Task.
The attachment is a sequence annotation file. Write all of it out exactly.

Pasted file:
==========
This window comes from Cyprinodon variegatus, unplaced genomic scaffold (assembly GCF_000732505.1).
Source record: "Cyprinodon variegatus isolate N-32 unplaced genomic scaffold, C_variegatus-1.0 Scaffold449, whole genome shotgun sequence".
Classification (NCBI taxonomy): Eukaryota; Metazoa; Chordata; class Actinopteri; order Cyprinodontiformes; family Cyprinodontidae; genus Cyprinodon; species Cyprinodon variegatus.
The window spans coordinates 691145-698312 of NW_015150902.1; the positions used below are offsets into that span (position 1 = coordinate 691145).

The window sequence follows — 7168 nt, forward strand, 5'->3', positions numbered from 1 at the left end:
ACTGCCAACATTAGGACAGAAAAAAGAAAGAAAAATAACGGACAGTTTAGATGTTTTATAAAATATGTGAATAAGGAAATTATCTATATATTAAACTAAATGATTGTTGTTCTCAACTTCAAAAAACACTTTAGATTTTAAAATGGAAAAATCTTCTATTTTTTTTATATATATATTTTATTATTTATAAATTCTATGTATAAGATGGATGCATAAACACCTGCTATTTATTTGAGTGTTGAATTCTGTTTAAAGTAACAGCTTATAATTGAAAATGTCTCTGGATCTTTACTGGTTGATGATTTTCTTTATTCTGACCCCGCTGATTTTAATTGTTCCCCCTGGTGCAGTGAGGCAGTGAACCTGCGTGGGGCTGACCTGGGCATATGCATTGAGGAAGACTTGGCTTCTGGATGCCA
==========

This window comes from Cyprinodon variegatus, unplaced genomic scaffold (assembly GCF_000732505.1).
Source record: "Cyprinodon variegatus isolate N-32 unplaced genomic scaffold, C_variegatus-1.0 Scaffold449, whole genome shotgun sequence".
Classification (NCBI taxonomy): Eukaryota; Metazoa; Chordata; class Actinopteri; order Cyprinodontiformes; family Cyprinodontidae; genus Cyprinodon; species Cyprinodon variegatus.
The window spans coordinates 691145-698312 of NW_015150902.1; the positions used below are offsets into that span (position 1 = coordinate 691145).

The window sequence follows — 7168 nt, forward strand, 5'->3', positions numbered from 1 at the left end:
ACTGCCAACATTAGGACAGAAAAAAGAAAGAAAAATAACGGACAGTTTAGATGTTTTATAAAATATGTGAATAAGGAAATTATCTATATATTAAACTAAATGATTGTTGTTCTCAACTTCAAAAAACACTTTAGATTTTAAAATGGAAAAATCTTCTATTTTTTTTATATATATATTTTATTATTTATAAATTCTATGTATAAGATGGATGCATAAACACCTGCTATTTATTTGAGTGTTGAATTCTGTTTAAAGTAACAGCTTATAATTGAAAATGTCTCTGGATCTTTACTGGTTGATGATTTTCTTTATTCTGACCCCGCTGATTTTAATTGTTCCCCCTGGTGCAGTGAGGCAGTGAACCTGCGTGGGGCTGACCTGGGCATATGCATTGAGGAAGACTTGGCTTCTGGATGCCA